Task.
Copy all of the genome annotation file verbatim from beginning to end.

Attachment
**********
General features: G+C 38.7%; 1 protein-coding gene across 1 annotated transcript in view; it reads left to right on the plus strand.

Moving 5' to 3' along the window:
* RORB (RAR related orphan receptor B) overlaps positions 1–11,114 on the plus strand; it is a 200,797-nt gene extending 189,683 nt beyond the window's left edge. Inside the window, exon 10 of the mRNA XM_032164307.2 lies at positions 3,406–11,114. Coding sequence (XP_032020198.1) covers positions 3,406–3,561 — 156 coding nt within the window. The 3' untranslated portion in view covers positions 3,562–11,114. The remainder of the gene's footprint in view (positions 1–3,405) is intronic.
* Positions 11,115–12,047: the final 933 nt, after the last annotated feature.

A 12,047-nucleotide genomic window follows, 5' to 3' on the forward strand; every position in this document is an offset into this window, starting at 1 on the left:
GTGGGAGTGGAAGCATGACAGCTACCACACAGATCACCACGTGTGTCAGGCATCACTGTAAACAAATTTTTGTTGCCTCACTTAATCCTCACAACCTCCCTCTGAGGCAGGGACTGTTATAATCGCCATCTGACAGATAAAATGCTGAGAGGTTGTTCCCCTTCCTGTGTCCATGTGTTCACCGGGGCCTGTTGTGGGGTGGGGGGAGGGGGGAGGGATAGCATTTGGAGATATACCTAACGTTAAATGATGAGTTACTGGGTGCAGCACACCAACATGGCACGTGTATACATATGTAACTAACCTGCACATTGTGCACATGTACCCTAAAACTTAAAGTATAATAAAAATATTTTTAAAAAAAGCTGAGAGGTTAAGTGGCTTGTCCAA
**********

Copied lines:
General features: G+C 38.7%; 1 protein-coding gene across 1 annotated transcript in view; it reads left to right on the plus strand.

Moving 5' to 3' along the window:
* RORB (RAR related orphan receptor B) overlaps positions 1–11,114 on the plus strand; it is a 200,797-nt gene extending 189,683 nt beyond the window's left edge. Inside the window, exon 10 of the mRNA XM_032164307.2 lies at positions 3,406–11,114. Coding sequence (XP_032020198.1) covers positions 3,406–3,561 — 156 coding nt within the window. The 3' untranslated portion in view covers positions 3,562–11,114. The remainder of the gene's footprint in view (positions 1–3,405) is intronic.
* Positions 11,115–12,047: the final 933 nt, after the last annotated feature.

A 12,047-nucleotide genomic window follows, 5' to 3' on the forward strand; every position in this document is an offset into this window, starting at 1 on the left:
GTGGGAGTGGAAGCATGACAGCTACCACACAGATCACCACGTGTGTCAGGCATCACTGTAAACAAATTTTTGTTGCCTCACTTAATCCTCACAACCTCCCTCTGAGGCAGGGACTGTTATAATCGCCATCTGACAGATAAAATGCTGAGAGGTTGTTCCCCTTCCTGTGTCCATGTGTTCACCGGGGCCTGTTGTGGGGTGGGGGGAGGGGGGAGGGATAGCATTTGGAGATATACCTAACGTTAAATGATGAGTTACTGGGTGCAGCACACCAACATGGCACGTGTATACATATGTAACTAACCTGCACATTGTGCACATGTACCCTAAAACTTAAAGTATAATAAAAATATTTTTAAAAAAAGCTGAGAGGTTAAGTGGCTTGTCCAA